Dietitian and producer helps patients enjoy beef
It is no secret that more and more consumers today make food decisions based on much more than taste. From nutritional value to cost to dietary restrictions and questions about how the produce or meat were raised, food shoppers have more on their mind than ever before when they go to a grocery store.
As both a registered dietitian and a beef producer, Katy Vander Wal brings a unique perspective to help her patients make decisions that are best for their health and lifestyle.
Katy and her husband, Tom, are the third generation to live on and operate the farm that Tom grew up on near Brookings. They raise corn, soybeans, grass hay, and feed beef cattle. Tom and Katy do most of the farm work themselves, relying on help from family and hired help during busy seasons. In 2013, they built a new hoop barn to be able to feed cattle more efficiently and provide a better environment for the cattle year-round.
She has also worked as a registered dietitian for almost 10 years. She works at Brookings Health System, providing care to patients in many settings, including inpatient, outpatient, diabetic education, community education, and long term care.
“My job entails a lot of education to patients and their families on how to manage their health problems or diseases with changes to their lifestyle and diet,” said Katy. “I tell all of my patients that most all foods can be enjoyed in moderation and in combination with others. I always encourage small changes to their lifestyle that can be long term and sustainable.”
When her patients or colleagues have questions about how cattle are raised for beef production, Katy is happy to share her experience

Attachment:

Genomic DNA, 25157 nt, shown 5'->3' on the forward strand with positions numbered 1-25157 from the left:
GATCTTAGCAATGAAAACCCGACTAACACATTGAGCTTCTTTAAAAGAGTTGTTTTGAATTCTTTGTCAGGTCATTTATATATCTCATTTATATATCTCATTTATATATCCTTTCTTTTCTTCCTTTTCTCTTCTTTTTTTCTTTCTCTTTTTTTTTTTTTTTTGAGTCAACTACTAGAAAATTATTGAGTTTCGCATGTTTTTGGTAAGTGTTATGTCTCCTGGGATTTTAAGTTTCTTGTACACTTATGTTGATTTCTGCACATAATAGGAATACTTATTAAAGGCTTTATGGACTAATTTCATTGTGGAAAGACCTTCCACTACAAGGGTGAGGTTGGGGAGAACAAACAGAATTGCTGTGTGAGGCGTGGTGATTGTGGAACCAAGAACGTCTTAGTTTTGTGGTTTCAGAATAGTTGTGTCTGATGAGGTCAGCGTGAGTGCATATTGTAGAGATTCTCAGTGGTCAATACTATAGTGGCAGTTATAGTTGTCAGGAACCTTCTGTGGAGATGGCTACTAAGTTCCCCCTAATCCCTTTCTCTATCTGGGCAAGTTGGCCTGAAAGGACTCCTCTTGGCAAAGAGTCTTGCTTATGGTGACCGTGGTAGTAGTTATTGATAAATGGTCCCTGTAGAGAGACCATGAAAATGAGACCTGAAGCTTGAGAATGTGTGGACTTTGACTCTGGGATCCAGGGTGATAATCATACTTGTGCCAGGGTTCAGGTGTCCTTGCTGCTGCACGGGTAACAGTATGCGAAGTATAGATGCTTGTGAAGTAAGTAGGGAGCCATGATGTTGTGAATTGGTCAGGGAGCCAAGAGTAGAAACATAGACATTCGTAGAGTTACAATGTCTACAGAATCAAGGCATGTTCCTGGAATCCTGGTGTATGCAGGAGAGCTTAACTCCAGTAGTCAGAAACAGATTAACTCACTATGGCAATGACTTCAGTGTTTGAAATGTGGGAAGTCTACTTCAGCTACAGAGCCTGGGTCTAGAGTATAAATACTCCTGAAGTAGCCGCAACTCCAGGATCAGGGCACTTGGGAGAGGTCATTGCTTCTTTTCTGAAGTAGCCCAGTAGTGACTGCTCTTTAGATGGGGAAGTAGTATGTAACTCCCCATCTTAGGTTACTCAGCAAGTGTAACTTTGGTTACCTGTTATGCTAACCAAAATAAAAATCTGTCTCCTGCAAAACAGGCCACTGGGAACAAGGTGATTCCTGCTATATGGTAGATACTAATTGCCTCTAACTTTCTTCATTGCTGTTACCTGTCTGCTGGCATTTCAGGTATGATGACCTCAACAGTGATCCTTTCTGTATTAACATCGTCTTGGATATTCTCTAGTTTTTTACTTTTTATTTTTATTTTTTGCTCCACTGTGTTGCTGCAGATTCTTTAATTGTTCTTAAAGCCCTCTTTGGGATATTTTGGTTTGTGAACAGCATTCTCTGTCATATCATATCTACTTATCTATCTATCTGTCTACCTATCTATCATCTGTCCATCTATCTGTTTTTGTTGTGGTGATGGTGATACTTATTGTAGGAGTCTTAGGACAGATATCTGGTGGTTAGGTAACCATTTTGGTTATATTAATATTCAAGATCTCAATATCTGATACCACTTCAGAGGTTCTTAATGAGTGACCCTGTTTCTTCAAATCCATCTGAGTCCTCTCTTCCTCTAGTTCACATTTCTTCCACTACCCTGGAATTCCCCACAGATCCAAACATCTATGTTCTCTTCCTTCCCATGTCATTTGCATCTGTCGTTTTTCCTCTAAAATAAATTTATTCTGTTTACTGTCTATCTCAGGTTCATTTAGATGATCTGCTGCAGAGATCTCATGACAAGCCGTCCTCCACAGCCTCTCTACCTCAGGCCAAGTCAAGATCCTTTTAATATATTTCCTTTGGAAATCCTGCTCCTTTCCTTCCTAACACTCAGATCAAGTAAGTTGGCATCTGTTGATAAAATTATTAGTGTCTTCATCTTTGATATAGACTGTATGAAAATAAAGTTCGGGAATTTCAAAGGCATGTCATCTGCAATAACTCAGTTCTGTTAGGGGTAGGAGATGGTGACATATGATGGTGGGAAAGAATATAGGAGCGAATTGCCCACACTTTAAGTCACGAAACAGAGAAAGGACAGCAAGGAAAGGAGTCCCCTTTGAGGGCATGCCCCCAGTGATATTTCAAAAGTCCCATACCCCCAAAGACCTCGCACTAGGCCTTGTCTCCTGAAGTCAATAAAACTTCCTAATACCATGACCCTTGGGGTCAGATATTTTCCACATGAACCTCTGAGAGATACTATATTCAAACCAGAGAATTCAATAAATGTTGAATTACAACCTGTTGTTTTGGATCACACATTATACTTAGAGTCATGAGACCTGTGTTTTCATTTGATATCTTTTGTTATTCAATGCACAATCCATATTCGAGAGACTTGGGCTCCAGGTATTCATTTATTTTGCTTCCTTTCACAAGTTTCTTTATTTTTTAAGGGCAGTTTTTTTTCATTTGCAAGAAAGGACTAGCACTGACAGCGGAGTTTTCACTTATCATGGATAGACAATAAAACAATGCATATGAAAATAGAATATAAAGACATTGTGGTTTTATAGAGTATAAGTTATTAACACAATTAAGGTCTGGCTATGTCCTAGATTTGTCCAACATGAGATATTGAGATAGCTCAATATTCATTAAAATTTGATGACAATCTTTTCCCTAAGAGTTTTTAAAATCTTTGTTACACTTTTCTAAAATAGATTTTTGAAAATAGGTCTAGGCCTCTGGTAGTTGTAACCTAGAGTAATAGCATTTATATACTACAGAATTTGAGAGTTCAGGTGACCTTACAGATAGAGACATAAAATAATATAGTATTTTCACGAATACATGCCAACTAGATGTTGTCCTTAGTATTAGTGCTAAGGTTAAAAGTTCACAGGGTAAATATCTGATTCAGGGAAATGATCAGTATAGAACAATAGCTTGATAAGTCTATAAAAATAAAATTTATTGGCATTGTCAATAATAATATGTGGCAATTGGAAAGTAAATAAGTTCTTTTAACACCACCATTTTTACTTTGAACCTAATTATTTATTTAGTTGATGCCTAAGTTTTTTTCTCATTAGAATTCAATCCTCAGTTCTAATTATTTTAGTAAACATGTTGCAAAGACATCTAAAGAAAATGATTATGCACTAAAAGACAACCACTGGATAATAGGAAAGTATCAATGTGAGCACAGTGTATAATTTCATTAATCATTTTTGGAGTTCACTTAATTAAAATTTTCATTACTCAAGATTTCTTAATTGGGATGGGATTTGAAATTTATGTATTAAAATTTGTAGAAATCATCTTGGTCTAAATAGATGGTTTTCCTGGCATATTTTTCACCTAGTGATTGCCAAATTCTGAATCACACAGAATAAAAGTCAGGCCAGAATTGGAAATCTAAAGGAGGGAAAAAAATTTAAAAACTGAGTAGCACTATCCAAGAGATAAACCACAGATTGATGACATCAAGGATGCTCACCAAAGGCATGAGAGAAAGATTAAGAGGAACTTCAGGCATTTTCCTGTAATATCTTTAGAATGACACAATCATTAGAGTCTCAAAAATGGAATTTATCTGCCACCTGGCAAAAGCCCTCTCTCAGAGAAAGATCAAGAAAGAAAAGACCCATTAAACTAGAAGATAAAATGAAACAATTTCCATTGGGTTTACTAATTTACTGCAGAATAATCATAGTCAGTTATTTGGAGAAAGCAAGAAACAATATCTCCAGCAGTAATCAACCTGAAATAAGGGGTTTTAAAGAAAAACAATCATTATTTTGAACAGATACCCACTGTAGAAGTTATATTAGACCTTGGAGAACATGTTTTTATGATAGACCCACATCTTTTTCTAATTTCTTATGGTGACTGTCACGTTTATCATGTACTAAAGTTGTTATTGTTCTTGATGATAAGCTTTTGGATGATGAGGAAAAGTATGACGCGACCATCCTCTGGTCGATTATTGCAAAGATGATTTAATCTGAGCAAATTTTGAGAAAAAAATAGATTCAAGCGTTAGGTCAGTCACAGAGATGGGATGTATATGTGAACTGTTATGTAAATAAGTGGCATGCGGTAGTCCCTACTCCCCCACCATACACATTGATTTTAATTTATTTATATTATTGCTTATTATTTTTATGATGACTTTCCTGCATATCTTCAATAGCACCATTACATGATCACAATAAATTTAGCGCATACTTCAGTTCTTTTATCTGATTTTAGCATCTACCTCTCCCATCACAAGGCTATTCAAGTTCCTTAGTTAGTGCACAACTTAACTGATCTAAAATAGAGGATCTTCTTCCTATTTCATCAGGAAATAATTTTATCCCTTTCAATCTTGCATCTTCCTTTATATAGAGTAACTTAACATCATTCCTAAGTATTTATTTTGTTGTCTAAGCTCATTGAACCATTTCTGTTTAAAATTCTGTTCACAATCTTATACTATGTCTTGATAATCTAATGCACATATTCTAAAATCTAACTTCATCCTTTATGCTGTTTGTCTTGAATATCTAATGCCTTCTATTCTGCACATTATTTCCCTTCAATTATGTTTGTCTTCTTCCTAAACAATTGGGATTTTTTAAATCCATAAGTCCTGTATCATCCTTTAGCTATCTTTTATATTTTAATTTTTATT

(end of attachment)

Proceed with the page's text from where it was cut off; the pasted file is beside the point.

“Today’s public has access to so much information – some accurate, some not – it is important to be able to ease concerns or answer their questions about how beef as a food product is raised,” she said.
In turn, Katy asks her own questions about how what the animals are fed can impact the nutrition of the beef that is produced.
“I enjoy working beside my husband and our animal nutritionist to understand what an animal’s diet does to the nutrient profile of the food product we provide to the consumer,” she said. “Our goal is to raise healthy cattle and feed high quality ingredients to provide the best product we can for consumers to buy at grocery stores or eat at restaurants.”
She notes that the variety of beef cuts, including lean ones, make it a great option to be enjoyed on a regular basis.
“Beef provides a good, bioavailable, source of protein to a diet, along with many other nutrients such as B-vitamins, zinc, and iron,” she said. “Beef can be enjoyed along with other food groups as part of a well-rounded diet.”
Tom and Katy have two children, six-year-old Cooper and four-year-old Callie, and a brand new baby, Charlotte. They have been married and farming together as a family for seven years. She recognizes the challenges of farming, from volatile financial markets to unpredictable South Dakota weather, but is thankful for the opportunity to live and work as part of a family farm.
“It can be hard to balance family life with the demands of farming, however we really enjoy being able to work together to provide food and fiber products for family, friends, neighbors, and beyond,” she said. “We also enjoy watching something we have nurtured grow and be harvested throughout the year, whether it would be cattle or crops.”
They are both active in their community, church, and agricultural organizations. Katy and Tom are members of their County Farm Bureau and also currently sit on the State Farm Bureau Young Farmers and Ranchers Committee. In that role, they plan events across the state for young farmers and ranchers. They also work to provide resources to our local communities for events such as farm safety days and farm tours.
Farm families play a key role in local economies by doing business with local companies and service providers, said Katy, noting that is it also important for farm families to serve as educators and advocates for the agricultural profession.
Tom and Katy have also opened their own farm for tours. They hosted an open house to the public and a tour for other cattle producers when their new barn was completed.